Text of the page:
Paper No. 348-4
Presentation Time: 9:00 AM-6:30 PM
BASIN ANALYSIS AND RESERVOIR CHARACTERIZATION FOR GEOTHERMAL DEEP DIRECT USE THERMAL ENERGY STORAGE (DDU-TES) IN PORTLAND, OREGON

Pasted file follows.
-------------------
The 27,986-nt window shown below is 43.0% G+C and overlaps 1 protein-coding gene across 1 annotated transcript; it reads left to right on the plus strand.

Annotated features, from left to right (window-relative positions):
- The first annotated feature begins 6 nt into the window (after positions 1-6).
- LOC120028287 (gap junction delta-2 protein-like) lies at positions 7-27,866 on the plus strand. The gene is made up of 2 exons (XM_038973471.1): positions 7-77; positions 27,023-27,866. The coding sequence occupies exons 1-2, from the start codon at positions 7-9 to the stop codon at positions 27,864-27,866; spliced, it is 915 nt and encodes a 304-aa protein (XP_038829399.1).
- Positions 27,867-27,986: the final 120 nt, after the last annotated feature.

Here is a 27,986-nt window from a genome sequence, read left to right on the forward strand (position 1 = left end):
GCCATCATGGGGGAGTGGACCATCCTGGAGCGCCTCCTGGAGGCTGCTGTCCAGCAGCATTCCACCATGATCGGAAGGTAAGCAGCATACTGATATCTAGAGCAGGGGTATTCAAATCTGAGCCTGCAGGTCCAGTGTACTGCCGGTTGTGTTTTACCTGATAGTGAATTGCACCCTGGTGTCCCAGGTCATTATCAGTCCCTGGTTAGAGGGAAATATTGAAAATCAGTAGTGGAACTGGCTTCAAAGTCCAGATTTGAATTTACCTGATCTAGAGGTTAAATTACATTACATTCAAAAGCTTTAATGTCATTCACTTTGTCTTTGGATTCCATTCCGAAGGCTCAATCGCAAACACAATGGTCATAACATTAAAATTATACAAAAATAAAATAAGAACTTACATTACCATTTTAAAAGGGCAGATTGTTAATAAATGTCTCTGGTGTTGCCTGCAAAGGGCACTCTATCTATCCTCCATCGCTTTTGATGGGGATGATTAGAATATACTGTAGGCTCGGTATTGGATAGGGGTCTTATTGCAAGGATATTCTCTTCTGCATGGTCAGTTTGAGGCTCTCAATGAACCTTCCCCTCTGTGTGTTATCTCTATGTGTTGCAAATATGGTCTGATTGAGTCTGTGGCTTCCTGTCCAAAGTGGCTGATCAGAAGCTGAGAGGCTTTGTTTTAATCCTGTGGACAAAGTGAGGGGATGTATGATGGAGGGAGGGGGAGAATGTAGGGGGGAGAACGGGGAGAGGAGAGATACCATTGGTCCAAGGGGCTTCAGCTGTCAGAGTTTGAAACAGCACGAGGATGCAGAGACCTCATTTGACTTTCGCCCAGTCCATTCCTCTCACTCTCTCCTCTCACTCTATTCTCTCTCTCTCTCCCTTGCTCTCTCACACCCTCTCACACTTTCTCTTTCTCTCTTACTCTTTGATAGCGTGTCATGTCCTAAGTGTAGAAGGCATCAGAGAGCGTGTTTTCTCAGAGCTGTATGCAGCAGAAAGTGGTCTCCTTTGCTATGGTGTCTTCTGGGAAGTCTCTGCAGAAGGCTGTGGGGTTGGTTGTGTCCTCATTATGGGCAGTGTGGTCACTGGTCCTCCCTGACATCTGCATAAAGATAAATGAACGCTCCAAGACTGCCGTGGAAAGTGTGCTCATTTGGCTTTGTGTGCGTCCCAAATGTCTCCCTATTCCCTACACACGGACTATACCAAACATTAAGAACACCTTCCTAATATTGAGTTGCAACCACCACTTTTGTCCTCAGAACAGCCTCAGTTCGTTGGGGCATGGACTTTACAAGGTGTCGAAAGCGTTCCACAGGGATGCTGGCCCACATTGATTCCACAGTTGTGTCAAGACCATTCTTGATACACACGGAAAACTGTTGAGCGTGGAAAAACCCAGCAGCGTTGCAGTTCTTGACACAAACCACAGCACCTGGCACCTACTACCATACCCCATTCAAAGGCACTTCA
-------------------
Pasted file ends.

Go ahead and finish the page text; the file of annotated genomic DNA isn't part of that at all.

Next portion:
Deep Direct Use Thermal Energy Storage (DDU-TES) is an emerging technology where summer heat and waste heat are stored in brackish or saline, slow-flowing aquifers for later extraction during the winter. The Portland Basin is a prime location to assess the feasibility of DDU-TES because natural geologic conditions provide thermal and hydraulic separation from overlying aquifers that would otherwise sweep away stored heat. Under the Portland Basin, the lower Columbia River Basalt Group (CRBG) aquifers contain brackish water (1,000-10,000 mg/L TDS), indicating low groundwater flow rates and poor connection with the overlying regional aquifer. Further, CRBG lavas tend to have comparatively low thermal conductivity, indicating that the 400-1,000 ft thick CRBG may be an effective thermal barrier to the overlying aquifer. A temporally and spatially limited previous study of a Portland Basin CRBG aquifer demonstrated that the injection of waste heat resulted in an increase in temperature by more than a factor of two, indicating a high potential for storing heat. As part of a larger U.S. Department of Energy (DOE) Office of Energy Efficiency and Renewable Energy (EERE) directive, we are constraining the geometry, stratigraphy, rock properties (permeability and porosity), and relevant structures of the Portland Basin to create a 3D basin model. The basin model will be the foundation of groundwater and heat flow simulations that will be used to evaluate the effects of geologic variability on the potential of DDU-TES. In addition to providing the critical information necessary to determine DDU-TES feasibility, this effort may also provide refined insights into the tectonic evolution of the Portland Basin with implications for seismic activity in the Portland metropolitan area.